What's funny is that when I arrived at my husband's office building to meet him, I was early, so I started talking to a middle age man who was standing alone, looking up with solar eclipse glasses on. I walked up to him and casually said, "Anything happening yet?"
He replied, "Oh, yes! You can already see the crescent clearly."
Wha! I didn't think that would be possible 25 min before our "maximum" coverage point at 10:23 am. I rushed to angle my box and I saw...nothing. "Oh my gosh, it doesn't work! I did something wrong!"
This kind man took off his glasses, offered them to me and said, "My mother always taught me to share." What a gentleman. I put on his glasses and saw the magnificent crescent he was talking about. We introduced ourselves and I declared that I was forever grateful to my new friend, Bob.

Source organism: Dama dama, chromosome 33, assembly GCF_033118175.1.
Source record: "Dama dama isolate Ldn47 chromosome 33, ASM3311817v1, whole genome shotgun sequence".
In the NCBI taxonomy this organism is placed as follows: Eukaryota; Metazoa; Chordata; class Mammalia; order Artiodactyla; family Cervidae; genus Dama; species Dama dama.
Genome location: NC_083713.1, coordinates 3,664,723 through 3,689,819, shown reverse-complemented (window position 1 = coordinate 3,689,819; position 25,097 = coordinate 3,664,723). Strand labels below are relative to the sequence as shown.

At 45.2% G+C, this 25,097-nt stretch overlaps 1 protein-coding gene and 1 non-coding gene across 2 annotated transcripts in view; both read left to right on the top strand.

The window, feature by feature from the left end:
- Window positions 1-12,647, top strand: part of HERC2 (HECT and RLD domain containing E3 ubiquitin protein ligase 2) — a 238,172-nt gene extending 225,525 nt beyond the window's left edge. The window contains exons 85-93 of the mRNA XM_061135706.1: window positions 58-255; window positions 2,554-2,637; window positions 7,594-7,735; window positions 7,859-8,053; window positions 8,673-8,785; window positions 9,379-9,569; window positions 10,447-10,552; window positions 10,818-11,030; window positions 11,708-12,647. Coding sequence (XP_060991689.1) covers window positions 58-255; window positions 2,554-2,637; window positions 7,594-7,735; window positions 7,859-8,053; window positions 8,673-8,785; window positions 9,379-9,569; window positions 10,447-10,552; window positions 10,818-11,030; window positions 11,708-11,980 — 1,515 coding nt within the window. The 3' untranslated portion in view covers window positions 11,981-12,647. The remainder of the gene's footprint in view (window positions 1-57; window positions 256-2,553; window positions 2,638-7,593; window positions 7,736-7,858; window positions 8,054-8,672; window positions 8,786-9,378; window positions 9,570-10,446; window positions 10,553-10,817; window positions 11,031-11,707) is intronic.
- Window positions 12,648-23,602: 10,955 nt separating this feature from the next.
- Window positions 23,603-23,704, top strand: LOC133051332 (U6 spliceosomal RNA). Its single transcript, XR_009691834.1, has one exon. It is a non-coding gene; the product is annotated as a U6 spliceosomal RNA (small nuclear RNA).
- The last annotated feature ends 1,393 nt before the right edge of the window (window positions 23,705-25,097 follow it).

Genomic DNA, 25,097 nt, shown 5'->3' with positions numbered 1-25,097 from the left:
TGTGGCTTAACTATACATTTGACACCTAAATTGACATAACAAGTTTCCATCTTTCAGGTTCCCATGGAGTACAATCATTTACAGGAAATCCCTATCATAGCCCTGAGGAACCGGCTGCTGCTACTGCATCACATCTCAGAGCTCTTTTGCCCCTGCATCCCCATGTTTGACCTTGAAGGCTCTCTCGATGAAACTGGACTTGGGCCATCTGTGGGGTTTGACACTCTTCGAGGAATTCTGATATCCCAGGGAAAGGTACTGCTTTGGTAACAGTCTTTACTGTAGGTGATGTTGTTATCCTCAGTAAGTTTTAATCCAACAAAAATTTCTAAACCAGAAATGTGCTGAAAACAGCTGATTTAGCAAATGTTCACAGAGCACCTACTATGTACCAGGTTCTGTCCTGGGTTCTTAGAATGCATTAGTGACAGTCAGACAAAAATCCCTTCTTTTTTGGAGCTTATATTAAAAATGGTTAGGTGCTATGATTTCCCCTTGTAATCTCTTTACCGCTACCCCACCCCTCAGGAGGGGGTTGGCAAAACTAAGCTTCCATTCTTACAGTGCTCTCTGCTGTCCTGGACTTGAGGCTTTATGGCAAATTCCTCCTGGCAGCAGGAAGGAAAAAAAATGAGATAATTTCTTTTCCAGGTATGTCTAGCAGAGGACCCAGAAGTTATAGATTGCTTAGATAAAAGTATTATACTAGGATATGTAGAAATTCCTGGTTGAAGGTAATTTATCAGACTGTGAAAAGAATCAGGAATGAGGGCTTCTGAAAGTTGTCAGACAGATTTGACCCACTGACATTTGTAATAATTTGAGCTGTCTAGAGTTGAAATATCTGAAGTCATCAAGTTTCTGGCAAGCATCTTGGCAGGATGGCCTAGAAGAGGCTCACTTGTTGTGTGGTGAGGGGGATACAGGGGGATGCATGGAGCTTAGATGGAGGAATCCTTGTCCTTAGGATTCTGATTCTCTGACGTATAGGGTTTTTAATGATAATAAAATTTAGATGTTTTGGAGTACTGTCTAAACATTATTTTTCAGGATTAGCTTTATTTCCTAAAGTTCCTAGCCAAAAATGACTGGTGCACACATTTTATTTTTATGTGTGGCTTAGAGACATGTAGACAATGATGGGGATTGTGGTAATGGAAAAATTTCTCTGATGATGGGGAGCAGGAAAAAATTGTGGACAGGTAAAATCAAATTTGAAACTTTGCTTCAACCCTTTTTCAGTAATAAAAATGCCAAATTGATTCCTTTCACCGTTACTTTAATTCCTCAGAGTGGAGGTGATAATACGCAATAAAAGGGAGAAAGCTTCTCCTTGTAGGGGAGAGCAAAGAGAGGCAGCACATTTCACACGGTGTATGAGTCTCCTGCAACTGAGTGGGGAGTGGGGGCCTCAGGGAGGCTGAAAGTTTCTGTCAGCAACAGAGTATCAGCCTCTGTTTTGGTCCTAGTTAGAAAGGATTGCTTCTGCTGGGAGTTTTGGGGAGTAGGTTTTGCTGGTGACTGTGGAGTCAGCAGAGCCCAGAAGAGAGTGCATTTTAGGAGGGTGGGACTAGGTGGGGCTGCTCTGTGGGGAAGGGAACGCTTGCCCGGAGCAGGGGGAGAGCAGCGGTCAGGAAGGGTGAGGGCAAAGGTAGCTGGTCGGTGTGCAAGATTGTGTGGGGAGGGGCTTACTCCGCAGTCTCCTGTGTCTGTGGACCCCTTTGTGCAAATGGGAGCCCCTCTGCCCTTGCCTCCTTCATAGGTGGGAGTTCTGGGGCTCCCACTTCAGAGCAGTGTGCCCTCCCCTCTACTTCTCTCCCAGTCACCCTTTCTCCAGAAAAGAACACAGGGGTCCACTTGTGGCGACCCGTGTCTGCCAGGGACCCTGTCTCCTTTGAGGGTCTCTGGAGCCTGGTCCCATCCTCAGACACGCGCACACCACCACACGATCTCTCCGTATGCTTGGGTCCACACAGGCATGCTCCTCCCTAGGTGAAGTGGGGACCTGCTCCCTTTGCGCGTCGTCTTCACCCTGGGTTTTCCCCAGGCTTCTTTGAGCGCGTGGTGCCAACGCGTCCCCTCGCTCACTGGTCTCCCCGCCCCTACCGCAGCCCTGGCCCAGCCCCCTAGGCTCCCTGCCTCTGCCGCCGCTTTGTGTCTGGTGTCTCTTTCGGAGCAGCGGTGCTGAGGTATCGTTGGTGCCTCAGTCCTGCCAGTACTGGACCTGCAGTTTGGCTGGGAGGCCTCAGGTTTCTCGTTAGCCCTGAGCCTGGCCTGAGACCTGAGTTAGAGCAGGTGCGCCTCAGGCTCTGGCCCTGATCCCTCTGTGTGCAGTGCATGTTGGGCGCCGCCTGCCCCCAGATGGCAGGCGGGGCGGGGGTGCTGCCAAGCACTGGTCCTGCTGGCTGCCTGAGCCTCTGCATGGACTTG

My husband showed up a few minutes later and got my box to work (naturally) and was shown the same kindness by Bob and was able to experience the eclipse with Bob's glasses, my elementary project box and a pin hole in cardboard. It was great.
Pinhole in cardboard
Bob and I were sure that it felt colder (this Seattle Times article says that it officially dropped 5 degrees) and thought that these shadows seemed odd, but we couldn't describe why.
Thank you, Bob, for sharing this experience with us. Your company and generosity made "Seattle Soar Eclipse 2017" way more fun.